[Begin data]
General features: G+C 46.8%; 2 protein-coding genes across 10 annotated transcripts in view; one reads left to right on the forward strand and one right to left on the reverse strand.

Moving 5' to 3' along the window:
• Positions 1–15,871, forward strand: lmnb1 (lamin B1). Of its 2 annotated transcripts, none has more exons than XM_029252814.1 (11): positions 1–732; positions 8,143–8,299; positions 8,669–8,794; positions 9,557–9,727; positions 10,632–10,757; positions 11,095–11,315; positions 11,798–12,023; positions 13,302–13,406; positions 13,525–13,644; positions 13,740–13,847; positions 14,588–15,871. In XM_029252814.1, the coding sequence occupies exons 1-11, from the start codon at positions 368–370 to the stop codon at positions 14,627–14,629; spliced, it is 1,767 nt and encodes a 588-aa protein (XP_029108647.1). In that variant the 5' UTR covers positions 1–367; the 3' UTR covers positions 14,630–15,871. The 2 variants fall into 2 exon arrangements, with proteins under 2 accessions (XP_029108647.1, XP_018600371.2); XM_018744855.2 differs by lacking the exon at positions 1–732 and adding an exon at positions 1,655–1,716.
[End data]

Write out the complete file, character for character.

General features: G+C 46.8%; 2 protein-coding genes across 10 annotated transcripts in view; one reads left to right on the forward strand and one right to left on the reverse strand.

Moving 5' to 3' along the window:
• Positions 1–15,871, forward strand: lmnb1 (lamin B1). Of its 2 annotated transcripts, none has more exons than XM_029252814.1 (11): positions 1–732; positions 8,143–8,299; positions 8,669–8,794; positions 9,557–9,727; positions 10,632–10,757; positions 11,095–11,315; positions 11,798–12,023; positions 13,302–13,406; positions 13,525–13,644; positions 13,740–13,847; positions 14,588–15,871. In XM_029252814.1, the coding sequence occupies exons 1-11, from the start codon at positions 368–370 to the stop codon at positions 14,627–14,629; spliced, it is 1,767 nt and encodes a 588-aa protein (XP_029108647.1). In that variant the 5' UTR covers positions 1–367; the 3' UTR covers positions 14,630–15,871. The 2 variants fall into 2 exon arrangements, with proteins under 2 accessions (XP_029108647.1, XP_018600371.2); XM_018744855.2 differs by lacking the exon at positions 1–732 and adding an exon at positions 1,655–1,716.